Phoenix Noise & Vibration
5216 Chairmans Court, Suite 107
Frederick, Maryland 21703
Popular version of paper 2aAA9, “Challenges facing fitness center designers in multifamily buildings”
Presented Tuesday morning, November 3, 2015, 11:00 AM, Grand Ballroom 3
Session 2aAA, Acoustics of Multifamily Dwellings
170th ASA Meeting, Jacksonville
Transit centered living relies on amenities close to home; mixing multifamily residential units with professional, retail and commercial units on the same site. Use the nearby trains to get to work and out, but rely on the immediate neighborhood, even the lobby for errands and everyday needs. Transit centered living is appealing as it eliminates the need for sitting in traffic, seems good for the environment and adds a sense of security, aerobic health and time-saving convenience. Include an on-site fitness center and residents don’t even have to wear street clothes to get to their gym!
Developers know that a state-of-the-art fitness center is icing on their multifamily residence cake as far as attracting buyers. Gone is the little interior room with a couple treadmills and a stationary bike. Today’s designs include panoramic views, and enough ellipticals, free weights, weight & strength machines, and shower rooms to fill 2500-4000 square feet, not to mention the large classes offered with high energy music and an enthusiastic leader with a microphone. The increased focus on maintaining aerobic health, strength and mobility is fantastic, but the noise and vibration it generates? Not so great. Sometimes cooperative scheduling keeps the peace, but often residents will want to have access to their fitness center at all hours, so wise project leaders involve a noise control engineer early in the design process to develop a fitness center next to which everyone will want to live.
Remember the string and two empty cans? Stretch the string taut and conversations can travel the length of the string, but pinch the string and the system fails. As noise travels through all kinds of structures and through the air as well, it is the design goal of the noise and vibration experts to prevent that transmission. Airborne noise control can be effective using a combination of layered gypsum board, fiberglass batt insulation, concrete and resilient framing members that absorb the sound rather than transmit it through a wall or a floor/ceiling system. Controlling the structure borne noise and vibration can involve much thicker rubber mats, isolated concrete slabs and a design that incorporates the structural engineer’s input on stiffening the base building structure. And it’s not simply noise that the design is intended to restrict, it is silent, but annoying vibrations as well.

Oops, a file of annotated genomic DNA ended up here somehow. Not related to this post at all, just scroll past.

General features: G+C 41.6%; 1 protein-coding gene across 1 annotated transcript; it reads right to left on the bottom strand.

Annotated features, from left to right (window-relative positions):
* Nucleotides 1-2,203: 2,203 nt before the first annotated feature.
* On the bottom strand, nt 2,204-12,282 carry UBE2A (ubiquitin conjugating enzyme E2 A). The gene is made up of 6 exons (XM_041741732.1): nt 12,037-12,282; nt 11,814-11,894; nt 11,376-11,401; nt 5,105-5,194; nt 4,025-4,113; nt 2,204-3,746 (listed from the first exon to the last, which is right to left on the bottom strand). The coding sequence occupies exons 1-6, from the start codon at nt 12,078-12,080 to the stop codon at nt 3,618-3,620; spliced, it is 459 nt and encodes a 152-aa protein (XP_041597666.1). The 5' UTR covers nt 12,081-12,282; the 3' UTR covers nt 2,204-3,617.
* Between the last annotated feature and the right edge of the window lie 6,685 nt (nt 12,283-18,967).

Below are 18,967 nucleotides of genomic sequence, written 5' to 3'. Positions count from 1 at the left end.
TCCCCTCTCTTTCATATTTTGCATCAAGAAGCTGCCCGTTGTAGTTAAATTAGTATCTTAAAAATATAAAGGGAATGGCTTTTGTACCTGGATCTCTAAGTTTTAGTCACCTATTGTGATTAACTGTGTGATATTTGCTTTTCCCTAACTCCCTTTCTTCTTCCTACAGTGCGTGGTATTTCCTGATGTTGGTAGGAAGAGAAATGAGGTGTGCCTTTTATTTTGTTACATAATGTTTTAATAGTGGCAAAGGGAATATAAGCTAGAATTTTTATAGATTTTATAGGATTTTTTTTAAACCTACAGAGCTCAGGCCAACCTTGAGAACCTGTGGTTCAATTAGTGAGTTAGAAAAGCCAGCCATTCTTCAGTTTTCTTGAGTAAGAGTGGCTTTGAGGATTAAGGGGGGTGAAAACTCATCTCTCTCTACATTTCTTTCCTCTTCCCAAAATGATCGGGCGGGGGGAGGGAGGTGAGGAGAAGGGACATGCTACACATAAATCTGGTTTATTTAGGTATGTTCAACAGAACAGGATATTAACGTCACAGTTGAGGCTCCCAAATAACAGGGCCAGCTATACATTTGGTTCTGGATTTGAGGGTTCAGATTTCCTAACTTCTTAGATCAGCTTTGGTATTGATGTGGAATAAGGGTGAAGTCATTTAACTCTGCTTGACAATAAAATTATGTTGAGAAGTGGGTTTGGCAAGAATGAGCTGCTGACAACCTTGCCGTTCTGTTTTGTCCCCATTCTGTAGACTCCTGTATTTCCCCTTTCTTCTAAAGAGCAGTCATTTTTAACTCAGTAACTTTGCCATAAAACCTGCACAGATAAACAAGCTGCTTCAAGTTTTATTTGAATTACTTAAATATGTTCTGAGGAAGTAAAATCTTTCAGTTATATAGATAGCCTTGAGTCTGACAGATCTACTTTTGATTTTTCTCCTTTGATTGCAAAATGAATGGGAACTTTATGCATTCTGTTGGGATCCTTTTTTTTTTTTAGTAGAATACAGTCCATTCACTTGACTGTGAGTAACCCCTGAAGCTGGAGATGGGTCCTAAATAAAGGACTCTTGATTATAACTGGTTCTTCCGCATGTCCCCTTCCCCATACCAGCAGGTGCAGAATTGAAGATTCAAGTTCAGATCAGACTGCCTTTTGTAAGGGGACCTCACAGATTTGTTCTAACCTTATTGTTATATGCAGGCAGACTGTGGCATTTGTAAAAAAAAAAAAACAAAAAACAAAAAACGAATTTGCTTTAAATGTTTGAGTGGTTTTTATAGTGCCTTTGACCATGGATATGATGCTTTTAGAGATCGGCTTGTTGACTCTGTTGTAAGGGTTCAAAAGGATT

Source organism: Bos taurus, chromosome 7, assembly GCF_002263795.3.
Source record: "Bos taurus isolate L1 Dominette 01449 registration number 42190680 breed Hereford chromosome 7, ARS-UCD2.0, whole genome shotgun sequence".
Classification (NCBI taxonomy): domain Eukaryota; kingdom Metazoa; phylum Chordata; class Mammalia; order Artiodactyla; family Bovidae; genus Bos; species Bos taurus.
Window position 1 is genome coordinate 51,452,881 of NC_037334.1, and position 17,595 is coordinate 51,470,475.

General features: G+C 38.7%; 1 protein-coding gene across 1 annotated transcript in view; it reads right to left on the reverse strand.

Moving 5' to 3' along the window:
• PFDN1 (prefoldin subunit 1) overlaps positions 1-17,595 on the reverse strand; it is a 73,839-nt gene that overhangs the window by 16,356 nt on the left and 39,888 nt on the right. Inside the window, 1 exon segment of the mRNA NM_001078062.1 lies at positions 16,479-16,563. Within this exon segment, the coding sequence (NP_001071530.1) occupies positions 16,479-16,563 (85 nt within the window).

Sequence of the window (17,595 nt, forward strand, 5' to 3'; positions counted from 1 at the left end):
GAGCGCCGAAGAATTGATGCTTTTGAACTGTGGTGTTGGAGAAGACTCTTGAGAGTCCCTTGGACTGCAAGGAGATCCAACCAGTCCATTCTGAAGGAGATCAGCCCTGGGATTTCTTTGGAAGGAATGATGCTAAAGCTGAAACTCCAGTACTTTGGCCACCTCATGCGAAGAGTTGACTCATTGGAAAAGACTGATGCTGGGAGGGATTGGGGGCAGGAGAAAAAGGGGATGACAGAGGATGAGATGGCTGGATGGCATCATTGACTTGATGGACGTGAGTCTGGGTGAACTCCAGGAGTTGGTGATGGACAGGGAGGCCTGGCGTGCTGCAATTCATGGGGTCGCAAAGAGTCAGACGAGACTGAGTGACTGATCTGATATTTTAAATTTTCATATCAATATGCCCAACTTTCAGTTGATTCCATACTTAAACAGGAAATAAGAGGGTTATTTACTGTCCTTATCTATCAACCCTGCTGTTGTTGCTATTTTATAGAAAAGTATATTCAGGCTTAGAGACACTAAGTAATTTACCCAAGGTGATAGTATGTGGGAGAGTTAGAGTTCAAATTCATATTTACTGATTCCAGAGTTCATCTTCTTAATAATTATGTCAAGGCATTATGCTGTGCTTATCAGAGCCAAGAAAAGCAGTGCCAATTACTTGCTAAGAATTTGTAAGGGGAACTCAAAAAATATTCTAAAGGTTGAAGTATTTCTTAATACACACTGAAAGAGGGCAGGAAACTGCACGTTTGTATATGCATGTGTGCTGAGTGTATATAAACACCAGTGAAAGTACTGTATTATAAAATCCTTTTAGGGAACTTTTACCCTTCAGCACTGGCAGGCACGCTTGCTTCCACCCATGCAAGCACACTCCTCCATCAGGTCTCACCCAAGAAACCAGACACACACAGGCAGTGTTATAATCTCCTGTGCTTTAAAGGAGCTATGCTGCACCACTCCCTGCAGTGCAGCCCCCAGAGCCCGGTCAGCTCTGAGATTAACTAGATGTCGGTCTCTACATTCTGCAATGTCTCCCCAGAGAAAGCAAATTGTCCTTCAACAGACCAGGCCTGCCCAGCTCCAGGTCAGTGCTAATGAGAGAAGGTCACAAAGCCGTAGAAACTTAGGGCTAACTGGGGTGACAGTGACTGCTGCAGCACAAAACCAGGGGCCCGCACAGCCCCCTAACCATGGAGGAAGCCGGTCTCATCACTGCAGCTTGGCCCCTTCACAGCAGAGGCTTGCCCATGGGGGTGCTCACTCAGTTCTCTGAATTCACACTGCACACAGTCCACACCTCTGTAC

Reducing the floor shaking impact of dropping barbells on the ground is the opposite of hearing a pin drop. Heavy, steel plates loaded on a barbell, lifted 6-8 feet off the ground and then dropped. Repeatedly. Nobody wants to live under that, so designers think location, location, location. But big windows are pointless in the basement, so something has to go under the fitness center. Garage space, storage units or mechanical rooms won’t mind the calisthenics above them. And sometimes the overall design of the building structure, whether it be high-rise with underground parking, Texas wrap building (u-shaped building with elevated parking garage on interior.), or a podium style building can offer an ideal location for this healthy necessity.
It’s not an acoustical trade secret that the best method of noise control is at the source so consider what makes the noise. Manufacturers have met the demand for replacing the old standard graduated barbell steel plates for free weight combinations with a rubber/urethane coated steel weight. These weights make much less noise when impacting each other, but are still capable of generating excessive structure-borne noise levels. This is a great example of controlling both air borne (plates clanking together) and structure borne (barbells impacting the floor) transmission paths. Speakers and sound systems and the wall/floor/ceiling systems can work together to offer clarity and quality to listeners and limitations for what the neighbors will hear, but it takes expertise and attention.
Disregarding the recommendations of noise and vibration professionals can result in an annoying, on-site gym that brings stressful tension and ongoing conflict, nothing that promotes healthy well-being.
Foresight in design and attention to acoustical specs on building materials, under the direction of a noise and vibration engineer, assures a fitness center that is a pleasant, effective space for fitness and social opportunities, an asset to the transit centered neighborhood. Do everyone a favor and pay attention to good design and product specification early on; that’s sound advice.